Green Building

In today’s environment, green building is smart building. Over the past two decades, energy-efficient building methods have matured and have begun to trickle down to the individual homeowner. This revolution in building materials, techniques and thought, benefits the building industry, the homeowner, and the environment. By using long-lasting, sustainable and durable products, Creekwood Home Renovation builds a home that will not only save the homeowner money, but will also help in saving environmental resources as well.

Tenets of Green Building:

  • Energy Efficiency:
    • Energy costs are rising across the country and there is no relief in sight.  One way to make a home more affordable is through the use of green building technologies that reduce energy use.  Incorporating green technologies makes your home more efficient in the way energy is used.
    • Energy use can be reduced with simple changes, such as LED lighting, water sense faucets and ENERGY STAR® appliances. A more involved commitment such as geothermal HVAC systems, energy-efficient window upgrades, or solar energy options can yield even greater energy savings.  Today’s customers seek energy-efficient homes to combat the rising costs of energy and alleviate environmental concerns. At Creekwood, we encourage our clients to consider:
      • Energy efficient appliances
      • High-efficiency air conditioning equipment (HVAC), to include geothermal
      • Insulated concrete form (ICF) exterior walls
      • On-demand gas hot water systems
      • LED and fluorescent lighting
      • Windows with low emissivity (low-e) film
      • Effective use of landscaping and awnings/shutters to shield southern and western exposures
      • Non-vented attics with spray foam insulation
      • Blown-in-batt (BIBs) insulation in walls
      • Light-colored roofing
      • Proper placement of the home on the property
  • Water Conservation:
    • As our area continues to grow and the population increases, so do the demands on our municipal water and sewer systems.  To assist our clients in conserving this natural resource, we recommend the following:
      • Install water saving appliances, toilets, faucets, and shower fixtures
      • Choose climate-appropriate, drought-tolerant, and native/adapted plant species
      • Install a private sprinkler well paired with efficient sprinklers and drip systems
      • Reduce turf grass areas
  • Indoor Air Quality:
    • Indoor air quality is an issue that is often overlooked in the design of a home.  As buildings become tighter and tighter this area becomes a more important issue that is best addressed during the planning phase.  As with all good construction, effective planning is key to improving and maintaining a healthy home.  When examining indoor air quality, one must look at the home as a system where many components must function efficiently and complement one another.  The following are items requiring emphasis:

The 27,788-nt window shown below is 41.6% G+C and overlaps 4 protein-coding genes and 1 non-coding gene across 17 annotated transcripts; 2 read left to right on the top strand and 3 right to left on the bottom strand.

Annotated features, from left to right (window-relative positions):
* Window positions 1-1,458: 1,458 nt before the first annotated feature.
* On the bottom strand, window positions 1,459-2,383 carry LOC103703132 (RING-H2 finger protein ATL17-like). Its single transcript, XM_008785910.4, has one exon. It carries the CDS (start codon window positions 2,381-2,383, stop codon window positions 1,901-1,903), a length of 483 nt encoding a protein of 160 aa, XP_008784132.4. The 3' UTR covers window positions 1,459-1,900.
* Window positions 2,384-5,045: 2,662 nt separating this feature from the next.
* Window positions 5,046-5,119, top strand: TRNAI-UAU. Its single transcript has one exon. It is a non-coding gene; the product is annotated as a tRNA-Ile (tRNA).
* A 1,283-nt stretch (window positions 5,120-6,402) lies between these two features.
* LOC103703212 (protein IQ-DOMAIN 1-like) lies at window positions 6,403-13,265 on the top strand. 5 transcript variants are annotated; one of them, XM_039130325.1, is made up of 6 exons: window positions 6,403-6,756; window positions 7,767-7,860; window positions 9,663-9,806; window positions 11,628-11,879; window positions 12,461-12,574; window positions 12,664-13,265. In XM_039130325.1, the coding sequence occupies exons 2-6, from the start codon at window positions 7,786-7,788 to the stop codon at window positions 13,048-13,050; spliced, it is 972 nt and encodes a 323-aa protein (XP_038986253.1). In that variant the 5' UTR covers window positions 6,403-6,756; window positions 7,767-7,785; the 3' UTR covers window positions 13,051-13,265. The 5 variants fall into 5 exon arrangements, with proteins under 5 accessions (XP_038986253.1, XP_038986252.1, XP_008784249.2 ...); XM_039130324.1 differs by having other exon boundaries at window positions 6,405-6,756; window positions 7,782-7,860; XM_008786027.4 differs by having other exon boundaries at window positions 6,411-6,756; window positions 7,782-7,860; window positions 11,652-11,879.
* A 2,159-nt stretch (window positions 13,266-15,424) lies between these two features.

• Moisture
        • Excessive moisture invites an array of unwanted problems in our homes. Some of these problems include: pests, dust mites, rot and mold. Listed below are the 3 major sources of moisture problems in our homes.
          • Roofing or plumbing leaks and drainage issues because of poor landscaping
          • Moisture buildup due to cooking, bathing, washing clothes and house plants. Water vapor is also created by the burning of carbon-based fuels in stoves, water heaters, and fireplaces
          • Humid air entering from the outside through open windows and through poorly sealed areas of the house
  • Building Materials and Furnishings:
    • Avoid products that contain volatile organic compounds (VOCs).  Also avoid lead, fiberglass, allergens and microorganisms.  For over a decade, product manufacturers in the building industry have been introducing products that reduce formaldehyde, VOCs and other potentially harmful chemicals.  By using non-toxic materials, homeowners can increase the indoor air quality of their home while reducing your home’s carbon footprint.
  • Carbon Monoxide:
    • Carbon monoxide, a colorless, odorless and tasteless gas, has become a concern with today’s energy efficient, tightly built homes. For homes using gas appliances and fireplaces, proper venting and combustion make-up air are important elements to insure that CO doesn’t build up in our homes.  Today, CO detectors are building code requirements as they are as vital as smoke detectors in safeguarding your family. Air Ventilation and Filtration. Proper ventilation of air trapped in a sealed home should be part of any indoor air quality strategy.  Bathroom and kitchen ventilation are necessary to exhaust odors, moisture and pollutants.  Correct filtration performs double duty by removing airborne contaminants while minimizing wear and tear on your HVAC system.  Using products like ionized air purification cells and electrostatic filter systems can drastically reduce allergens, making for a healthier family.

Going Green” doesn’t require enormous effort or cost. By properly balancing just three basic components: HVAC, insulation, and windows— our client’s can realize a solid return on their investment.